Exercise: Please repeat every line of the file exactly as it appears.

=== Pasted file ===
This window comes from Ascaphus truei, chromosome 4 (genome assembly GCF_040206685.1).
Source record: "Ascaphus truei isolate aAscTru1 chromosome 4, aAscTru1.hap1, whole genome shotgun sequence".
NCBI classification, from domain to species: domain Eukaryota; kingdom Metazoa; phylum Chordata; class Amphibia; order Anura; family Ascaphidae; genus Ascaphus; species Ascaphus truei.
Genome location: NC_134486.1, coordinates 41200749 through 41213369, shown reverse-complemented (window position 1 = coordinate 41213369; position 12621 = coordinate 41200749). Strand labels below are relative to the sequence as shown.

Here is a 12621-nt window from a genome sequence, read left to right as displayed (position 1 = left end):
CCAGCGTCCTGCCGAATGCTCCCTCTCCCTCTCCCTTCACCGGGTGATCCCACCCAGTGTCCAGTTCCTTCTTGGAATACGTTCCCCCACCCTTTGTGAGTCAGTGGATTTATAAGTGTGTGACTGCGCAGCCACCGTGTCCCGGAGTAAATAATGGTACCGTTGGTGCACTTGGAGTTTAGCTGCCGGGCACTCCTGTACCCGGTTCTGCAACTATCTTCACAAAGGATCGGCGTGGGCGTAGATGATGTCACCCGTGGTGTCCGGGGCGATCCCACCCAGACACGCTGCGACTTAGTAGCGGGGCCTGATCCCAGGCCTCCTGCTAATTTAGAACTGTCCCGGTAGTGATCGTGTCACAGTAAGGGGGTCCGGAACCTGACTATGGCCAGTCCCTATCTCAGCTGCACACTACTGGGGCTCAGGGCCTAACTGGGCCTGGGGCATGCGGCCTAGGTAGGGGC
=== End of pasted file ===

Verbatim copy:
This window comes from Ascaphus truei, chromosome 4 (genome assembly GCF_040206685.1).
Source record: "Ascaphus truei isolate aAscTru1 chromosome 4, aAscTru1.hap1, whole genome shotgun sequence".
NCBI classification, from domain to species: domain Eukaryota; kingdom Metazoa; phylum Chordata; class Amphibia; order Anura; family Ascaphidae; genus Ascaphus; species Ascaphus truei.
Genome location: NC_134486.1, coordinates 41200749 through 41213369, shown reverse-complemented (window position 1 = coordinate 41213369; position 12621 = coordinate 41200749). Strand labels below are relative to the sequence as shown.

Here is a 12621-nt window from a genome sequence, read left to right as displayed (position 1 = left end):
CCAGCGTCCTGCCGAATGCTCCCTCTCCCTCTCCCTTCACCGGGTGATCCCACCCAGTGTCCAGTTCCTTCTTGGAATACGTTCCCCCACCCTTTGTGAGTCAGTGGATTTATAAGTGTGTGACTGCGCAGCCACCGTGTCCCGGAGTAAATAATGGTACCGTTGGTGCACTTGGAGTTTAGCTGCCGGGCACTCCTGTACCCGGTTCTGCAACTATCTTCACAAAGGATCGGCGTGGGCGTAGATGATGTCACCCGTGGTGTCCGGGGCGATCCCACCCAGACACGCTGCGACTTAGTAGCGGGGCCTGATCCCAGGCCTCCTGCTAATTTAGAACTGTCCCGGTAGTGATCGTGTCACAGTAAGGGGGTCCGGAACCTGACTATGGCCAGTCCCTATCTCAGCTGCACACTACTGGGGCTCAGGGCCTAACTGGGCCTGGGGCATGCGGCCTAGGTAGGGGC